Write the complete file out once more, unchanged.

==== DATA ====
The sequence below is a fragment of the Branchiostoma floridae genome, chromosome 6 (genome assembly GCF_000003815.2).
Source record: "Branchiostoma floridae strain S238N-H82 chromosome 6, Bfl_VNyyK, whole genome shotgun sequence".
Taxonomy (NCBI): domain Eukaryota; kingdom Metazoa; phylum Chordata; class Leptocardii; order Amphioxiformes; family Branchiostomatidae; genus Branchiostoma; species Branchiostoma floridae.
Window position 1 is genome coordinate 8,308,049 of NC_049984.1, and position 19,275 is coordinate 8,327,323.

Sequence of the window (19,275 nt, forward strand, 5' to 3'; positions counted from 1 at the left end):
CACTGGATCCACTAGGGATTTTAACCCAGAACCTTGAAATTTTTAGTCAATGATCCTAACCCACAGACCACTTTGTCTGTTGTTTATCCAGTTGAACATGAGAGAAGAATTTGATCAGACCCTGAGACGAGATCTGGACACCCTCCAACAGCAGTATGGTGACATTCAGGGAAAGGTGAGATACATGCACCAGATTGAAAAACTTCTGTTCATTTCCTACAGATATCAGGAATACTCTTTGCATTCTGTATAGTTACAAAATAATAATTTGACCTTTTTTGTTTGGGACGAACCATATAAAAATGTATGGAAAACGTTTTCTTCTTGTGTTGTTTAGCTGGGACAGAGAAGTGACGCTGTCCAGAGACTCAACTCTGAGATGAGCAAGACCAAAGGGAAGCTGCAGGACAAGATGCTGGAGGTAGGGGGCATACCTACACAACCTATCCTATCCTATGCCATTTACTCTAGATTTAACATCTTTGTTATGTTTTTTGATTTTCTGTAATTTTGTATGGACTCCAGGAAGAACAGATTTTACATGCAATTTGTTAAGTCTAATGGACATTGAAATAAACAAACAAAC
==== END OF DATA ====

The sequence below is a fragment of the Branchiostoma floridae genome, chromosome 6 (genome assembly GCF_000003815.2).
Source record: "Branchiostoma floridae strain S238N-H82 chromosome 6, Bfl_VNyyK, whole genome shotgun sequence".
Taxonomy (NCBI): domain Eukaryota; kingdom Metazoa; phylum Chordata; class Leptocardii; order Amphioxiformes; family Branchiostomatidae; genus Branchiostoma; species Branchiostoma floridae.
Window position 1 is genome coordinate 8,308,049 of NC_049984.1, and position 19,275 is coordinate 8,327,323.

Sequence of the window (19,275 nt, forward strand, 5' to 3'; positions counted from 1 at the left end):
CACTGGATCCACTAGGGATTTTAACCCAGAACCTTGAAATTTTTAGTCAATGATCCTAACCCACAGACCACTTTGTCTGTTGTTTATCCAGTTGAACATGAGAGAAGAATTTGATCAGACCCTGAGACGAGATCTGGACACCCTCCAACAGCAGTATGGTGACATTCAGGGAAAGGTGAGATACATGCACCAGATTGAAAAACTTCTGTTCATTTCCTACAGATATCAGGAATACTCTTTGCATTCTGTATAGTTACAAAATAATAATTTGACCTTTTTTGTTTGGGACGAACCATATAAAAATGTATGGAAAACGTTTTCTTCTTGTGTTGTTTAGCTGGGACAGAGAAGTGACGCTGTCCAGAGACTCAACTCTGAGATGAGCAAGACCAAAGGGAAGCTGCAGGACAAGATGCTGGAGGTAGGGGGCATACCTACACAACCTATCCTATCCTATGCCATTTACTCTAGATTTAACATCTTTGTTATGTTTTTTGATTTTCTGTAATTTTGTATGGACTCCAGGAAGAACAGATTTTACATGCAATTTGTTAAGTCTAATGGACATTGAAATAAACAAACAAAC